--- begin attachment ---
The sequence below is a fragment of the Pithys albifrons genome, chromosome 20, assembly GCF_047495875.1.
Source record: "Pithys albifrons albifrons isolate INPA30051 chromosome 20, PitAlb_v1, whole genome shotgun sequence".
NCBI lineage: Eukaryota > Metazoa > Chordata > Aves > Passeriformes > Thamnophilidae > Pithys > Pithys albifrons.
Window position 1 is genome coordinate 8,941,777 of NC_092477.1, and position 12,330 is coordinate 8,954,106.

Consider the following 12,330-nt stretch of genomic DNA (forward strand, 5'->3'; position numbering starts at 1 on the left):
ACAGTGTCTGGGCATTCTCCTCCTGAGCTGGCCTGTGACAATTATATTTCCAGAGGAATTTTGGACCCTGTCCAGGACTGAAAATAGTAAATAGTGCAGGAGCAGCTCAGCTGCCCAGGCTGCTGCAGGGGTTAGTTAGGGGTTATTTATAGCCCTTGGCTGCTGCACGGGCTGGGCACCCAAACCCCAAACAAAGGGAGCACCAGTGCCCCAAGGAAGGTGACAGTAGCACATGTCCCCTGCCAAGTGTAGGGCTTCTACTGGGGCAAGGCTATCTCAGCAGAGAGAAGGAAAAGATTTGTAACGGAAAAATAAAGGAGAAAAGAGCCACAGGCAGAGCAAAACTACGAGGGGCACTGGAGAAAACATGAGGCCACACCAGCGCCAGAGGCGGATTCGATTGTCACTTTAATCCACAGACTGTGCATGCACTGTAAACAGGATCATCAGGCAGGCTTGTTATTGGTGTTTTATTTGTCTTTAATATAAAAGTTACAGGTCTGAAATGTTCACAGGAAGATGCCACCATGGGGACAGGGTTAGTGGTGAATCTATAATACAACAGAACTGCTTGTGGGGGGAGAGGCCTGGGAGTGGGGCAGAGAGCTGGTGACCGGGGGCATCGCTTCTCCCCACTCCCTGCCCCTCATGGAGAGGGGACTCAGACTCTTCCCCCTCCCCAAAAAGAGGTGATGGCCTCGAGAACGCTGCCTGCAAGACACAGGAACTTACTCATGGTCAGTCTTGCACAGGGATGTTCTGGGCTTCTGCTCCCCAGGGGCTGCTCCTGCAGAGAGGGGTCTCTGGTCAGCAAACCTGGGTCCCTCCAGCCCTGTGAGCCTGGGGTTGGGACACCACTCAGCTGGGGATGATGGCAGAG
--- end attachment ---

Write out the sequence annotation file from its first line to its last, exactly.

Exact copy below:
The sequence below is a fragment of the Pithys albifrons genome, chromosome 20, assembly GCF_047495875.1.
Source record: "Pithys albifrons albifrons isolate INPA30051 chromosome 20, PitAlb_v1, whole genome shotgun sequence".
NCBI lineage: Eukaryota > Metazoa > Chordata > Aves > Passeriformes > Thamnophilidae > Pithys > Pithys albifrons.
Window position 1 is genome coordinate 8,941,777 of NC_092477.1, and position 12,330 is coordinate 8,954,106.

Consider the following 12,330-nt stretch of genomic DNA (forward strand, 5'->3'; position numbering starts at 1 on the left):
ACAGTGTCTGGGCATTCTCCTCCTGAGCTGGCCTGTGACAATTATATTTCCAGAGGAATTTTGGACCCTGTCCAGGACTGAAAATAGTAAATAGTGCAGGAGCAGCTCAGCTGCCCAGGCTGCTGCAGGGGTTAGTTAGGGGTTATTTATAGCCCTTGGCTGCTGCACGGGCTGGGCACCCAAACCCCAAACAAAGGGAGCACCAGTGCCCCAAGGAAGGTGACAGTAGCACATGTCCCCTGCCAAGTGTAGGGCTTCTACTGGGGCAAGGCTATCTCAGCAGAGAGAAGGAAAAGATTTGTAACGGAAAAATAAAGGAGAAAAGAGCCACAGGCAGAGCAAAACTACGAGGGGCACTGGAGAAAACATGAGGCCACACCAGCGCCAGAGGCGGATTCGATTGTCACTTTAATCCACAGACTGTGCATGCACTGTAAACAGGATCATCAGGCAGGCTTGTTATTGGTGTTTTATTTGTCTTTAATATAAAAGTTACAGGTCTGAAATGTTCACAGGAAGATGCCACCATGGGGACAGGGTTAGTGGTGAATCTATAATACAACAGAACTGCTTGTGGGGGGAGAGGCCTGGGAGTGGGGCAGAGAGCTGGTGACCGGGGGCATCGCTTCTCCCCACTCCCTGCCCCTCATGGAGAGGGGACTCAGACTCTTCCCCCTCCCCAAAAAGAGGTGATGGCCTCGAGAACGCTGCCTGCAAGACACAGGAACTTACTCATGGTCAGTCTTGCACAGGGATGTTCTGGGCTTCTGCTCCCCAGGGGCTGCTCCTGCAGAGAGGGGTCTCTGGTCAGCAAACCTGGGTCCCTCCAGCCCTGTGAGCCTGGGGTTGGGACACCACTCAGCTGGGGATGATGGCAGAG